39 Schlumberger Private June 2010 JL.Pous Property, do not duplicate without authorization. Slide 39 Where and which types of stall (6)? Slow Flight 1600 RPM 1/3 Flap 1. P/Off Slow Flight 1600 RPM 2/3 Flap Approach 1600 RPM 3/3 Flap 1. P/off Full Power 1. P/Off TURN 2. P.On 4. Elevator Trim 5. Accelerated Stall 3. Secondary Stall 6. X.Control Stall

40 Schlumberger Private June 2010 JL.Pous Property, do not duplicate without authorization. Slide 40 Anatomy of a Spin…. (by Budd Davisson March 2006) 1/3 n In Budd’s eyes, it is not that people do not know to recover from a SPIN u The problem is that they do not know what they were doing wrong to cause a spin… n To SPIN two factors are needed: u A/C MUST BE stalled u A/C must have excess yaw. n But: u In today’s aircraft the student must go VERY SLOW (High AOA) with a LOT of yaw. u Slow >>>>> nose too high, versus horizon?: F Even the most poorly trained pilot will detect it. F So it must happen in a nearly normal looking condition……. u Ball totally off center: F Again a lot of rudder will be needed and the pilot will detect it. F So what is happening????

41 Schlumberger Private June 2010 JL.Pous Property, do not duplicate without authorization. Slide 41 Anatomy of a Spin…. (by Budd Davisson March 2006) 2/3 n Well, it starts with AILERON and finishes with rudder n Showing the adverse yaw: u Slow down the A/C to approach speed or below, no rudder and apply aileron: F The ball moves in the direction of the ailerons, F The slower the airspeed, the worse is the adverse yaw. n Back to our case: The Pilot is slow & late to turn onto final, and he/she overshoots: u As he/she banks the aircraft too get back on a center line, F The pilot exceed his zone of comfort …. Too much bank… F So the pilot applies outside of the turn aileron…. Driving the ball off center and slowing down the turn.. F Now the pilot feeds more rudder in direction of turn, driving the ball even more off center…. F We are IN THE PERFECT CASE OF Crossed Control u The turn drives the stall speed UP, and the X-control lower again the Lift u We are good to go FOR SOMETHING BAD..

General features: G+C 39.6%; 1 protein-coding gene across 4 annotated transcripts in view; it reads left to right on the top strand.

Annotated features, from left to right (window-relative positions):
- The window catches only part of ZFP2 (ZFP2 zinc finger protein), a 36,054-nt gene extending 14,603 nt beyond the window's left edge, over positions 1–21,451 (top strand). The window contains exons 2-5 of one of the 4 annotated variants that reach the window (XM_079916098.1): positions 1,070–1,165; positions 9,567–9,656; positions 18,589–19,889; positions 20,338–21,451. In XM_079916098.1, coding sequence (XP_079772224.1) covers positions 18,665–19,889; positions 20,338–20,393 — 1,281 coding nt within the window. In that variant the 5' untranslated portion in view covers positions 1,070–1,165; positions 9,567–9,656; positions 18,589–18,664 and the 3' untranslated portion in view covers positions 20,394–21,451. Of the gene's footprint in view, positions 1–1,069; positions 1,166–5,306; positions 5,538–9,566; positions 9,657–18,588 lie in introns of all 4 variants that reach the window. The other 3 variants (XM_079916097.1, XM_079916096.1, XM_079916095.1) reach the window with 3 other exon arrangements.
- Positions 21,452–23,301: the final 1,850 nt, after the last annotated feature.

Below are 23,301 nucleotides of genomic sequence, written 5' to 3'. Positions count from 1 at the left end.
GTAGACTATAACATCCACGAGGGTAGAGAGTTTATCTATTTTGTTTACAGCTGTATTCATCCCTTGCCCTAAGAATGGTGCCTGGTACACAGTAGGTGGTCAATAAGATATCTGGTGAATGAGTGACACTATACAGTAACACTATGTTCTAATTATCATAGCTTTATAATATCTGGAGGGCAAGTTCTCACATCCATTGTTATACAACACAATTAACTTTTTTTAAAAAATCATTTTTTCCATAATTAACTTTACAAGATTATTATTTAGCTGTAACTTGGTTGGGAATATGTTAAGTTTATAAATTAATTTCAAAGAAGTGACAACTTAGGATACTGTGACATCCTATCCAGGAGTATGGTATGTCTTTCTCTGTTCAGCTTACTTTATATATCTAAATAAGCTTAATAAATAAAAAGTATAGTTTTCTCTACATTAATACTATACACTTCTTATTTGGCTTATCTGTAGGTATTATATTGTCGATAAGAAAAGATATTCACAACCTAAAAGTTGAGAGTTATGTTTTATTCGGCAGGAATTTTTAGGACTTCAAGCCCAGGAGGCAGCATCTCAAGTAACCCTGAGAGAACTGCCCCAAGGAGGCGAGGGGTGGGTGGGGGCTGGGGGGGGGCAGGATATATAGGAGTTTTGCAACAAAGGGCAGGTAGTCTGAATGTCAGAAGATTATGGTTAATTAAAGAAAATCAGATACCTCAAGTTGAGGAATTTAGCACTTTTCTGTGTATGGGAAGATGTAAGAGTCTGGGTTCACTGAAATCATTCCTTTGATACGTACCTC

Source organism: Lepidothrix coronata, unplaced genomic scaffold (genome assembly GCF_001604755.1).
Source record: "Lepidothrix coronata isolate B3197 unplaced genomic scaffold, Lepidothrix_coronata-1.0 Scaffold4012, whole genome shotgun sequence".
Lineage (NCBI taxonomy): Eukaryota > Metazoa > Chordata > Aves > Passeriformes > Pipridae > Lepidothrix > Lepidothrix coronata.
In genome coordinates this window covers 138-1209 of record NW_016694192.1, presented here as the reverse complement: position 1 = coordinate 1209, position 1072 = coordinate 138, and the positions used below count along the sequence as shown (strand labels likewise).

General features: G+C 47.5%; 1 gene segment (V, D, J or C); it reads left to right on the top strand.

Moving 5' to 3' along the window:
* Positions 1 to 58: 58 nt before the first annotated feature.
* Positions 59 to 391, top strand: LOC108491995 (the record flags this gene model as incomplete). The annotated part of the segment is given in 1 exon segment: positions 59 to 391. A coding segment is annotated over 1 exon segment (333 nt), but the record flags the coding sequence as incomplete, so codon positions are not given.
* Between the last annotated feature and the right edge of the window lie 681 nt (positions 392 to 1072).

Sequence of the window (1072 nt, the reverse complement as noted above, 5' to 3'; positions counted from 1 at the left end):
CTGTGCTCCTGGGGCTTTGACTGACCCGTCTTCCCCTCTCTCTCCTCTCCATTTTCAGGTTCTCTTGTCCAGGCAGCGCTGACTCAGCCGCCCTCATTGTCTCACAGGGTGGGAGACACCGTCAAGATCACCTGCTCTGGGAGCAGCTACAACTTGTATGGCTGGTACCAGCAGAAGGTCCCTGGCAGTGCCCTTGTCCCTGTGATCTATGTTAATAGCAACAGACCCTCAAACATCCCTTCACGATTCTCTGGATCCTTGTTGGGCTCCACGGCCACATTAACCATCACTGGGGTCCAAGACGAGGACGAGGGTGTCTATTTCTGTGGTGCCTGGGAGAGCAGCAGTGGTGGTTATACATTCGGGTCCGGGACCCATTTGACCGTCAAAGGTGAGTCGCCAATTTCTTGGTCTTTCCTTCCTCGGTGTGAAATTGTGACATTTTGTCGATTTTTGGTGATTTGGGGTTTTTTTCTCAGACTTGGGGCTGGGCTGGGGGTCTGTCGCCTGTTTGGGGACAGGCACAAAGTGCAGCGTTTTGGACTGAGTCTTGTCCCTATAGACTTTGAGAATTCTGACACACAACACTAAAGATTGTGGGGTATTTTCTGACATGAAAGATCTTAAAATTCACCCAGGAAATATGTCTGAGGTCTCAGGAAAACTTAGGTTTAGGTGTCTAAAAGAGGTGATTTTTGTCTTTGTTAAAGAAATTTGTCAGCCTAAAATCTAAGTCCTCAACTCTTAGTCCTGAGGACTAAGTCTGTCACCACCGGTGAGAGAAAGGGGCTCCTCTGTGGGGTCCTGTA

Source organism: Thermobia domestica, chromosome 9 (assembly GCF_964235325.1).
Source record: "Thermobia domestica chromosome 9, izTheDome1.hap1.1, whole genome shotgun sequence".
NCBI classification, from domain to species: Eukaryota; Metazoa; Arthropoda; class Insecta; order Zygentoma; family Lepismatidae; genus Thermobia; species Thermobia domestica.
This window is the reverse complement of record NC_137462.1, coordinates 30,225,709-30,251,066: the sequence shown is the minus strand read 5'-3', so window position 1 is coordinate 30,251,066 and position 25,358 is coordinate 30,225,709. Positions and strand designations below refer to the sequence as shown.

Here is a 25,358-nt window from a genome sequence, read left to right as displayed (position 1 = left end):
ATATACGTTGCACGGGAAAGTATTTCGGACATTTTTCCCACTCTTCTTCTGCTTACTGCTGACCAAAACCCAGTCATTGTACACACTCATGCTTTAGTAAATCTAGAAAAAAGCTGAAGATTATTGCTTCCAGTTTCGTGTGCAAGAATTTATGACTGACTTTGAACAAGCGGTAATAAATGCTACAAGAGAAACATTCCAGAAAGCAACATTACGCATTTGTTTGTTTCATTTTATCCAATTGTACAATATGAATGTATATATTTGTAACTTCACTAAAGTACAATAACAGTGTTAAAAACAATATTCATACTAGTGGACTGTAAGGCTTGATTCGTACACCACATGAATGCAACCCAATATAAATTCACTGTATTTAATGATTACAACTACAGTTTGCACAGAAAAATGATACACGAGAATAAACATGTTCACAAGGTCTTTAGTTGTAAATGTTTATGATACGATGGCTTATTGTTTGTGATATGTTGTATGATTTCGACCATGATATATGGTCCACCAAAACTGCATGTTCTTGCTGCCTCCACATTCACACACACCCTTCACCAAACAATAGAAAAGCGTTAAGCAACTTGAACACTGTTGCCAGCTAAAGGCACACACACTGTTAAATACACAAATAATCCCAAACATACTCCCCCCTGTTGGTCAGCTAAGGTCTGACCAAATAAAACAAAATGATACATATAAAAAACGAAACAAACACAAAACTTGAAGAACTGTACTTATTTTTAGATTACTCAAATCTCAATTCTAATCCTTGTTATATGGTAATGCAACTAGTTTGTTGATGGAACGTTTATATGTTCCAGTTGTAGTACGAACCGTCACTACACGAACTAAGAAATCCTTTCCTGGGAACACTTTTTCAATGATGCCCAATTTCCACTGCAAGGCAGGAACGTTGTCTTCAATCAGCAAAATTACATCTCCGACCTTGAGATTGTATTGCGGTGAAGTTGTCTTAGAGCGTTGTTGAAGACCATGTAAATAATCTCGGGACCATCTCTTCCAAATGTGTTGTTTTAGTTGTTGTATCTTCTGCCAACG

42 Schlumberger Private June 2010 JL.Pous Property, do not duplicate without authorization. Slide 42 Anatomy of a Spin…. (by Budd Davisson March 2006) 3/3 n We are good to go FOR SOMETHING BAD.. n This is when the pilot becomes distracted, let say a traffic call: u The pilot lets the nose comes up…but not even closer that extreme attitude u So the pilot won’t see it: u With the flap down the stall is more abrupt, and starts to roll over the top. F At this time the instinct calls for opposite aileron of the roll, F This stall “even better” the inside wing.. F The spin occurs. n There is not enough time to do a full turn … u So what is the point to teach recovery from a fully developed spin? HENCE TEACH SPIN PREVENTION IS MORE ADAPTED TO REALITY The best would be recovery from a SPIN DEPARTURE…. But what type of airplane can you use for Spin Departure?

43 Schlumberger Private June 2010 JL.Pous Property, do not duplicate without authorization. Slide 43 So it went bad and you have enough altitude: Remember: u PPower Idle u AAileron Neutral u RRudder Full Opposite u EElevator, brisk mvt down (for AOA)

44 Schlumberger Private June 2010 JL.Pous Property, do not duplicate without authorization. Slide 44 The end

45 Schlumberger Private June 2010 JL.Pous Property, do not duplicate without authorization. Slide 45 Ace Check: n The quickest way to recover an airplane from a stall situation is to: a. Pull back (nose up) on the elevator control b. Reduce engine power c. Reduce the load on the wing by pushing forward (down) on the elevator control n Teaching full stalls: a. Can be safely instructed in any airplane make and model b. Should be instructed only in airplanes which have known and safe spin characteristics c. Is no different than teaching imminent stalls n An airplane make and model will stall at the same indicated airspeed regardless of the airplane altitude : a. True b. False